Medicare Advantage, also known as Part C, provides coverage managed by private insurance companies which comes in such forms as health maintenance organizations (HMOs), preferred provider organizations (Pops), private fee for service plans (Puffs), medical savings accounts (MSA) and special needs plans (Snips). These very popular Part C plans combine the services of Part A (hospital), Part B (medical insurance) and Part D (prescription drug coverage) and eliminate the need for Medigap coverage. This one-stop shopping and cost savings on both the additional health care premium and the lower co-pays swelled the enrollments on the part of the recipients with shrinking fixed income. Part C has the following favorable aspects: they are more consumer-friendly, provide higher quality care and control costs. In researching these successful Senior Medicare based HMO’s , it was found that the cost of delivering Medicare covered services by Part C HMO’s exceeded the cost of the same services under straight Medicare. In order to control this rising cost, much to the disappointment of the Part C enrollees, new controls are implemented as follows:
- 2011: Private plans are prohibited from charging more than original Medicare for certain services, such as chemotherapy and skilled nursing care. Payment rates will not increase and will stay at 2010 levels for one year.
- 2011: Medicare Advantage Part C enrollees will be allowed to switch to original Medicare during the first 45 days of each year.
- 2012: High-performing Medicare Advantage plans will begin receiving performance benefits (this should result in better care for consumers). A star rating system will be initiated.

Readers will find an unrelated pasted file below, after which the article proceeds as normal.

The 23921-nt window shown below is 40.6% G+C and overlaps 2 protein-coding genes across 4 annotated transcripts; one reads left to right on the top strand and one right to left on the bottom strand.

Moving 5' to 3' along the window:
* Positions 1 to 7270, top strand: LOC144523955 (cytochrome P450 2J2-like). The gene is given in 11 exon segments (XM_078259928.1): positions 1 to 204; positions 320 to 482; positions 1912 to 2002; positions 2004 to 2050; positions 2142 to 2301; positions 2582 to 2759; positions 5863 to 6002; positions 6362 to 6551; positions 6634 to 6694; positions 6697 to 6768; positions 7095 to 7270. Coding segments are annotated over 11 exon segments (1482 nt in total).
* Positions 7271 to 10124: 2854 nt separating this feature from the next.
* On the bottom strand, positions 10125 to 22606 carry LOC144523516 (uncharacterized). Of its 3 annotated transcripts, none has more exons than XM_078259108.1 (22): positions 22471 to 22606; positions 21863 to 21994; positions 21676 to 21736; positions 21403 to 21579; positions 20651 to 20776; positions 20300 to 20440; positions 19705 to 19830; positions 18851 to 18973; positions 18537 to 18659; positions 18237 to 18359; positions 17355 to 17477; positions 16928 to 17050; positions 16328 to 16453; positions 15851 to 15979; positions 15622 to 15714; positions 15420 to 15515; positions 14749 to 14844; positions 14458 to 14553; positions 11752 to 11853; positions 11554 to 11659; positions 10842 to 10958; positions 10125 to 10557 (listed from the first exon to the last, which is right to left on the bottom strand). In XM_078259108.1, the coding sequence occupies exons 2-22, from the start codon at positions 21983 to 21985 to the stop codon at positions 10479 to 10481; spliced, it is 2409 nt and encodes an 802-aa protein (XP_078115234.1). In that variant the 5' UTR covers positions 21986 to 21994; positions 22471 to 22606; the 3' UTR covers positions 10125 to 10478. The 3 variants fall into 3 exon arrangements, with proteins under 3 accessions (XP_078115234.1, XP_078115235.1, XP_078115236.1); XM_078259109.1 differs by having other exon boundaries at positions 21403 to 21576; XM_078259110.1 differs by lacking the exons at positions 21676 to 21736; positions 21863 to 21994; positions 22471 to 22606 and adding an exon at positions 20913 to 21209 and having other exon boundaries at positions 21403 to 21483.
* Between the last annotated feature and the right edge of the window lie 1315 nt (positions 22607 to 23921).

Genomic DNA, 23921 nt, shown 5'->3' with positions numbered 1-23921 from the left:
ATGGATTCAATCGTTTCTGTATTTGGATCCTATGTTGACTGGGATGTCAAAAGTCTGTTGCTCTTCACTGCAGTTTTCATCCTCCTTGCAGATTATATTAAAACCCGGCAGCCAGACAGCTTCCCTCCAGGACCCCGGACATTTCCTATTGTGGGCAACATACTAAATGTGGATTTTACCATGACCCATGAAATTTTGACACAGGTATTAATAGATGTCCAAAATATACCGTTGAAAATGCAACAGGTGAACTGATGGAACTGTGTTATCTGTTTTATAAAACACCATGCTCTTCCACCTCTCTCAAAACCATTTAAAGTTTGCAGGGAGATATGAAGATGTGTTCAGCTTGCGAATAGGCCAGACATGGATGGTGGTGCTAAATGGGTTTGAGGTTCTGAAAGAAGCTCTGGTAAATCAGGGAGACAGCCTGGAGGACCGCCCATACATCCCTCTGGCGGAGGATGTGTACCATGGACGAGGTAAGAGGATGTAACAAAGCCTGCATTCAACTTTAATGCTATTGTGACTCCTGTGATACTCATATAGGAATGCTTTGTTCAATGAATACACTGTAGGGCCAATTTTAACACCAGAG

- 2014: Plans must limit administration and profits to 15% of reimbursement from Medicare with the remaining 85% being spent on care and services.
In 2011,the Centers for Medicare and Medicaid will establish new consumer protections and administrative controls:
- Limiting overall consumer out-of-pocket payments.
- Comparing plan options.
- Requiring that plans differ significantly from each other.
- Open enrollment in Part C is eliminated with an enrollment period beginning 1/1/11.
- The formation of new Independent Payment Advisory Boards (IPAB) which will be discussed in the next E-News.
- Look for more details on this as well as an introduction to the new long term care program called CLASS in the next E-News
Note: POMS changes
The Fall 2010 edition of the Elder Law Attorney contains an article on changes to the Program Operations Manual System (“POMS”) that were issued by the Social Security Administration (“SSA”) on June 25, 2010 dealing with early termination provisions in self settled and pooled supplemental needs trusts that were to be effective on October 1, 2010. However, on September 15, 2010, the SSA issued instructions that were effective immediately and which were slightly at variance to the original instructions. While the essential portion of the POMS change remains the same, there are some subtle differences, such as which trusts are covered and the time within which a non compliant trust must be amended, that must be reconciled. Look for a new article concerning these changes in the Winter edition of the Elder Law Attorney.
Fair Hearing Decision: Determination to Reduce Personal Care Services due to Applicant’s Refusal of Care was Incorrect.